I began my college career believing that I would one day be a prestigious doctor or world-renowned archaeologist or maybe even a famous forensic pathologist, and boy, was I way wrong. Although I did begin my collegiate career in the science field as a biomedical engineer, I quickly decided that I was definitely not meant to be an engineer nor would I ever be even remotely famous for doing so or for pursuing any other career for that matter. Anyway, after one semester of crazy engineering jargon and completely anti-social engineering students, I thought to myself, "I really need to do something with people because this lack of people, or just the lack of people who interact with one another, is ABSOLUTELY NOT for me!" (As a short side note, my first day of chemistry class I sat down beside some guy with a textbook in his hand, asked him how he was doing, and he quickly and ever so snidely answered, "Can't you see I am trying to study!" and that would be the last time I made that mistake). So, nursing school
I began my nursing career as a BSN student in a small school in Georgia. I thought that not only would it be much easier than engineering school but it also would be a lot more fun and I could have a lot more free time to have some fun outside of school with people who actually spoke back to me! Boy, was I wrong yet again (seems to be a recurring theme in my life)! I ended up really struggling my first year of nursing school and falling way behind my classmates due to my lack of determination and commitment to the curriculum I was expected to retain and utilize. After my second semester of school, I had made many friends in the program, but again, my mindset was not in the right place; I ended up failing my family health class by 1.5 points. Not only was it the first class I had ever failed, but it was also the reason I had to move back home with my parents, the reason I lost my scholarship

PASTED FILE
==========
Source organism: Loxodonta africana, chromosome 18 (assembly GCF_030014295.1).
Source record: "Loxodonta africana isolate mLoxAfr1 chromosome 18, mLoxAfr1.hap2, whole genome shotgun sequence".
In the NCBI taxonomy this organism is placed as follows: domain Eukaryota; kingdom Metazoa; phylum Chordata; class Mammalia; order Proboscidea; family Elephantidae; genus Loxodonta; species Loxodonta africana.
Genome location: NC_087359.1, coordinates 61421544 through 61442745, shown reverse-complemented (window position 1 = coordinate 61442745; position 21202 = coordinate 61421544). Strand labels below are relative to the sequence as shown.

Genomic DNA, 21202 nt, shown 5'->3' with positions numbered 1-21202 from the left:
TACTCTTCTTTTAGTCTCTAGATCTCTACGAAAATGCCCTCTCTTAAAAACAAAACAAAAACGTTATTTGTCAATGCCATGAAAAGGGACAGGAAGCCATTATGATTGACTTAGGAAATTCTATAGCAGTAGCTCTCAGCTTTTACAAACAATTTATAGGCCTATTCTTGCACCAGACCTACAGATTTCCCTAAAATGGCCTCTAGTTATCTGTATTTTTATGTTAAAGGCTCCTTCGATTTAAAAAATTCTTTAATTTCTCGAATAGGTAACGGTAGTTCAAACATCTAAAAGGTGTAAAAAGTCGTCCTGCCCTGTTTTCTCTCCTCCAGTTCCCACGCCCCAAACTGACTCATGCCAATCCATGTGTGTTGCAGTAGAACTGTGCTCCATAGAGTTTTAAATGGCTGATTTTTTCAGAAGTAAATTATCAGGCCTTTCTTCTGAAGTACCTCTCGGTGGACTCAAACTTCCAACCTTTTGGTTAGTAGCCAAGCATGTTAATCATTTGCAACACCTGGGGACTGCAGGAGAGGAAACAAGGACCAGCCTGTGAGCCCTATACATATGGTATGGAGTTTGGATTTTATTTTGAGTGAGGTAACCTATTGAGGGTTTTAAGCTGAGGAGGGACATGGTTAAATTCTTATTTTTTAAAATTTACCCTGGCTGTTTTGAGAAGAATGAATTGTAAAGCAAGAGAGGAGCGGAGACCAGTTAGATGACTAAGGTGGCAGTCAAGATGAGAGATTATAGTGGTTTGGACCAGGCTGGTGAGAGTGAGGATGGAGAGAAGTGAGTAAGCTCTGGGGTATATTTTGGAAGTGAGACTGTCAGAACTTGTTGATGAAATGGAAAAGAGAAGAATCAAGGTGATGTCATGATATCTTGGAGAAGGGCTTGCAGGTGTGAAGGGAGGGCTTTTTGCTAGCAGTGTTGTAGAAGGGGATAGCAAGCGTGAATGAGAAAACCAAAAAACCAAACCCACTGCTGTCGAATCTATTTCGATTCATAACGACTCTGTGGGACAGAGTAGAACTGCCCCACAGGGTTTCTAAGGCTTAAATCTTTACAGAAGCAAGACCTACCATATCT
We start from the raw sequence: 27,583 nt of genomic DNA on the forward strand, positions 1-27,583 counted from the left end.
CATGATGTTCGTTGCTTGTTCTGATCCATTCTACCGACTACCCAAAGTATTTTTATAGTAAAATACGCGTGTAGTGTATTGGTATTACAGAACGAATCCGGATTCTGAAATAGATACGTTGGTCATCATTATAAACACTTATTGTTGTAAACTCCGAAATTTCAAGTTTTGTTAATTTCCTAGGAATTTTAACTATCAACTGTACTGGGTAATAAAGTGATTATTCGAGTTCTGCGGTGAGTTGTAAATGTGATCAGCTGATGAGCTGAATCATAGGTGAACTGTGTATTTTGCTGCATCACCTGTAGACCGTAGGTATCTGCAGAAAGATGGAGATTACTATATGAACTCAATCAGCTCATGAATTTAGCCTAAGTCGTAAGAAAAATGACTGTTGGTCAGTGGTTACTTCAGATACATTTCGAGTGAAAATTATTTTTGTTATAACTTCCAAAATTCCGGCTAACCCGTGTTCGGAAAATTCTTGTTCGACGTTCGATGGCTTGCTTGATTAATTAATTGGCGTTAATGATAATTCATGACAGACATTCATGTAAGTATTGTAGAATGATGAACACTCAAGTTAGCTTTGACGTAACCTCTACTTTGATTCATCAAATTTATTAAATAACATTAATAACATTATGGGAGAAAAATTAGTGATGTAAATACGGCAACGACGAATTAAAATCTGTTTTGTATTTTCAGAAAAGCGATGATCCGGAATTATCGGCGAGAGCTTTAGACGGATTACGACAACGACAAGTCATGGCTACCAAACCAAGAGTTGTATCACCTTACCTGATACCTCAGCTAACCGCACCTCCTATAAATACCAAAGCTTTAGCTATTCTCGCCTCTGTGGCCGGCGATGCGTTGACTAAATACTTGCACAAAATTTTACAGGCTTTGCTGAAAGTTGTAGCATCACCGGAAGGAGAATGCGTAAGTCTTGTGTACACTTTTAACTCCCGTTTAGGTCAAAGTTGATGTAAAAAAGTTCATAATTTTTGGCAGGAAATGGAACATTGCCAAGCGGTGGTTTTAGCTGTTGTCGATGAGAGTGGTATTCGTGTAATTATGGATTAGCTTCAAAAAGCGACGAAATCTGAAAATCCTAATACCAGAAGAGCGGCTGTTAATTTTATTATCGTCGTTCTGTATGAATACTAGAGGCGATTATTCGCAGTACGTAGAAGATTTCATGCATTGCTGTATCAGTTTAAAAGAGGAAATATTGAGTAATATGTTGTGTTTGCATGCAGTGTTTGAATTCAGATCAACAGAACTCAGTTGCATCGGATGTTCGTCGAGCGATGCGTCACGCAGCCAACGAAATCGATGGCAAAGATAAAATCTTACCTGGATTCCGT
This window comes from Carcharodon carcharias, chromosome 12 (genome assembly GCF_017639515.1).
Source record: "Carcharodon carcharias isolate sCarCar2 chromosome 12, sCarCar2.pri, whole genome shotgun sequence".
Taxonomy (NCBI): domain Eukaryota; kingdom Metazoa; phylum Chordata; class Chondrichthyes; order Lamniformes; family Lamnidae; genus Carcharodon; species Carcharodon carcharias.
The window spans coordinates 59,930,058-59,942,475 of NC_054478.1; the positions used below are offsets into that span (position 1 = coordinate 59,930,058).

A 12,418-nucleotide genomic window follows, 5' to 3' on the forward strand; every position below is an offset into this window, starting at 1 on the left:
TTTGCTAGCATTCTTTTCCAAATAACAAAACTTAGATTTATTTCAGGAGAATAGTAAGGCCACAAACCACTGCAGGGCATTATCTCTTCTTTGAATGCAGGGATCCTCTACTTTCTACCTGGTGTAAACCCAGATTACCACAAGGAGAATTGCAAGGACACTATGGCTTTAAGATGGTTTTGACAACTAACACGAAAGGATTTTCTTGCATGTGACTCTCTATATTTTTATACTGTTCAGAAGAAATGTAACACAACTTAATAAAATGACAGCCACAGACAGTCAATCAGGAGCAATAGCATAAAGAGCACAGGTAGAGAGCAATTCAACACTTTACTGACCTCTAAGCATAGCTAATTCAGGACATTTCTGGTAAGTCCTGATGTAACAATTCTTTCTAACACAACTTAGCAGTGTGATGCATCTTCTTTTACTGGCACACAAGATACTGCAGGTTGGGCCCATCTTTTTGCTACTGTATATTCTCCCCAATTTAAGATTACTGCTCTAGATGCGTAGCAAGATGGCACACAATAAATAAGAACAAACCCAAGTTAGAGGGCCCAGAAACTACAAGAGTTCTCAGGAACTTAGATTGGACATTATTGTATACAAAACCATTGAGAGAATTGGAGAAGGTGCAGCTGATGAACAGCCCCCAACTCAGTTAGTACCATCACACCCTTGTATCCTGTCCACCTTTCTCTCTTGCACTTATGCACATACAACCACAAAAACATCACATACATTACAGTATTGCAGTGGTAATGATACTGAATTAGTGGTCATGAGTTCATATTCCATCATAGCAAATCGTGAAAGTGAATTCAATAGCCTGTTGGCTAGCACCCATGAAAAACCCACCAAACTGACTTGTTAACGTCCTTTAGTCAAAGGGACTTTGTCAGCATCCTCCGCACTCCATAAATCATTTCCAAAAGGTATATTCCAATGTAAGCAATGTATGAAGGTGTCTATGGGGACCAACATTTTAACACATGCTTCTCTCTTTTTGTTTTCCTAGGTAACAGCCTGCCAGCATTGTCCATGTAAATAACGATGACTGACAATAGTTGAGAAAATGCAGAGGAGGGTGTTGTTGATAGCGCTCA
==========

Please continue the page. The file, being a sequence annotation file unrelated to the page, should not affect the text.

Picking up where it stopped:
to pay for school, the reason I became a part-time student, and the reason I had to wait 6 more long, agonizing months to graduate AFTER all of my friends would be graduating. It was definitely a hard time for me, and after crying myself to sleep and awake every day for two weeks I quickly decided that this was what was meant to happen and that I would do my darnedest to make the best of it. I began to lift up my spirits with the thoughts that "everything happens for a reason" and little did I know at the time, but it would end up being just that and one of the best things to ever happen to me.
After this disaster of a previous semester, I ended up never seeing any of my friends from that program again because I was sent off to go to classes about an hour away from where I began nursing school. Although it was very hard at first, I quickly gained many new friends as well as many other benefits since I was now only a part-time nursing student with a HUGE chip on my shoulder. It was like they always say, "when life gives you lemons, make lemonade" (sorry for all of the cliche statements, but it's true!) and that's exactly what I did; I became the vice president of the SNA at my school, I gained two more scholarships